*Warning—I try to keep it academic and classy, but this article does, by necessity, contain adult language.
Profanity, cussing, cursing, swearing, obscenity—whatever word you use to describe it, adult language has become prevalent in our daily lives, in everything from television to social media. Some people seem to drop the f-bomb every other word, while others are horrified by even the mildest terms.
When we write, we try to speak to and reflect the culture of our readers, and there’s no denying that such language is a part of that culture. So, how do we decide what’s appropriate to include in our writing?
What is adult language?
As with many other questions relating to language, the answer is “it depends.” Mainly, it depends on the opinion of the individual.
Some people are more tolerant of crudity (fuck, shit, etc.) than blasphemy (God, Jesus H. Christ, etc.) or vice versa, while others are more concerned with the “strength” of the profanity than the class.
If you trace the history and etymology of a lot of socially acceptable words and phrases, you find that they’re just watered-down versions of other phrases. For example, darn means damn it, which is a shortened version of God damn it.
Also, different countries and cultures classify different words as adult language, even though we all speak English. What Americans might consider mild profanity or even completely fine might horrify Brits.
The key is to know your readers and what they’re comfortable with. There’s a delicate balance between pushing boundaries and turning people away.
Audience and Message
As with any language choices, a writer needs to take into consideration why they’re writing and who they’re writing for.
Some vocabulary just isn’t appropriate for formal academic or religious works. Likewise, most readers of Christian fiction wouldn’t appreciate it. And parents generally don’t want to see it in the books they read their children.
However, unless you’re careful, it might ring false to have a gritty, unrefined character in your novel speaking G-rated dialogue, especially if you’re writing a crime thriller aimed at adults.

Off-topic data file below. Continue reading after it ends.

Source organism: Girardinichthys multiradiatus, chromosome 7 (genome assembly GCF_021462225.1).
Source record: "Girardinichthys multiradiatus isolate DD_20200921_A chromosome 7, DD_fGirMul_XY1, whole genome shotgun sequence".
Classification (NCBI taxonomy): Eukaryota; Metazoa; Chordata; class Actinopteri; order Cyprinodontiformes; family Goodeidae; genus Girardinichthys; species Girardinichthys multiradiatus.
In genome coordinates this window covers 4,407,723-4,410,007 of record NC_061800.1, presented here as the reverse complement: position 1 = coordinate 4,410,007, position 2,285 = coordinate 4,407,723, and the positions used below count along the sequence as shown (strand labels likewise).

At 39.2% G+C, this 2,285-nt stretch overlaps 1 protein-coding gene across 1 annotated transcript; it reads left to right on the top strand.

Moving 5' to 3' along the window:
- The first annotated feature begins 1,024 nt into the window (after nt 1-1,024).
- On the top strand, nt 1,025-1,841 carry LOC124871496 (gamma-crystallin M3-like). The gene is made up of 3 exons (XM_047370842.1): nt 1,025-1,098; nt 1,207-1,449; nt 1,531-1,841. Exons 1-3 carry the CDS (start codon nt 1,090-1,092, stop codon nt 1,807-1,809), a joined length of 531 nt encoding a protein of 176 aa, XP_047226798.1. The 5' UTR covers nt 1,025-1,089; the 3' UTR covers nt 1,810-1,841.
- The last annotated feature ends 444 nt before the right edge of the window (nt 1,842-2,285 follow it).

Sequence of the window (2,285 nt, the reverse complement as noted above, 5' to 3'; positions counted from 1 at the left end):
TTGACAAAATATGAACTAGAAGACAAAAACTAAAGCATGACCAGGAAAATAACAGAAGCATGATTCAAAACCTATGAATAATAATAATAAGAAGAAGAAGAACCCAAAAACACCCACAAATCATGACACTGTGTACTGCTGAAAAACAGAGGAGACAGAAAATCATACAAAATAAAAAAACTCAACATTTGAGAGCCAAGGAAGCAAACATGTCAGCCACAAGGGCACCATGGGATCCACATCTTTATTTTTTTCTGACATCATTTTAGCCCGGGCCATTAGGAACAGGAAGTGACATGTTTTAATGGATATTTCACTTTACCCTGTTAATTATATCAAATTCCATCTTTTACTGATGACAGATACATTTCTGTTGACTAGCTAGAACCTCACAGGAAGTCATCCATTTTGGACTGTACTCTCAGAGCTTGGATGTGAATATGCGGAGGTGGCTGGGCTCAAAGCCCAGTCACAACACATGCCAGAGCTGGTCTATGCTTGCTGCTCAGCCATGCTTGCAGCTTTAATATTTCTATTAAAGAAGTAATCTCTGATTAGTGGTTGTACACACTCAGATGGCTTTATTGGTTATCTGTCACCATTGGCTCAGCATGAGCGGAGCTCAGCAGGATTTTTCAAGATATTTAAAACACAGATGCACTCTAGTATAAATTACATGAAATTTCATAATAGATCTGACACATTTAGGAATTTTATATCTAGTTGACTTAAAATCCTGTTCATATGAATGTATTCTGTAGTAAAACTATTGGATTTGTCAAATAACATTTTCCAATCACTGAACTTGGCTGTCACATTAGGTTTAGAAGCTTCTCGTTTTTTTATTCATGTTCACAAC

What is the tone you’re trying to create in your writing? And does the language you chose serve that purpose?
Like any other element of language, profanity does serve a purpose—to deliver a punch of emphasis or emotion. Because of the controversial nature of the words, they startle the listener or reader into perking up their ears and sharpening their attention.
Think of the difference between the following:
You horrible, mean person!
You fucking asshole!
Which one delivers more of a metaphorical slap to the face?
Careful, though. Because if every sentence reads like the second one, you lose your impact. The frequency of use dilutes the punch of the unexpected obscenity. And prose with profanity in every sentence, or even multiple times within sentences, starts to look unintelligent and is, honestly, hard to read and understand.
Follow Standard Grammar Rules
Believe it or not, even profanity follows grammar rules. We’re usually unaware that we’re following rules, but do both of the following read equally correct to you?
The fact that you can pick out the first example as the one that follows the “rule” is just more evidence that we’re all experts in our native language, even if we can’t say why the second example is wrong. (“Fucking” should be placed before the stressed syllable.)
But what if you want something between G-rated and R-rated? There are a couple of options, and what you choose will depend on the tone you’re going for.
First, you could go the comic book route and replace some or all the letters in the word with special characers: @**hole, fu—, sh*t, @&%$?! This method has a striking visual feel to it.
Or you could get creative with replacing the profanity with other, more innocuous, words whose meaning, based on context, is obvious to the reader without coming across as crude or offensive. This route allows more room for you to let your creativity fly and can build on your characters’ unique voices.
We’re all familiar with people who are trying to stop cursing in front of their children, using fudge in place of fuck. But you don’t have to be constrained by what has already been invented. Create your own. And who knows? You might just start the next trend!
The point of this fascinating little grammar lesson is that, if you decide that profanity is appropriate and necessary for your writing, make sure that it follows standard usage so that it flows naturally into your work and adds to the story rather than distracting from it.
Resources for Further Study
Rebecca Miller is a professional copyeditor and general fan of all things having to do with the written word and the English Language.
You can check out her website at Oakdale Editing or connect through Facebook, LinkedIn, or Email.
7/13/2020 11:45:44 am
The misnomer of calling this "adult language", is a problem. The term "adult language" was created because society believed that children should be protected from it.
7/13/2020 05:39:18 pm
Your comment actually illustrates my point of how writers should be deliberate in their choice of language because many people view it as offensive or, as you say, immature. And by using profanity, writers run the risk of alienating those readers.
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Rebecca has a passion for helping you fill the world with great literature and making sure said literature doesn't get passed over for the lack of a little editing.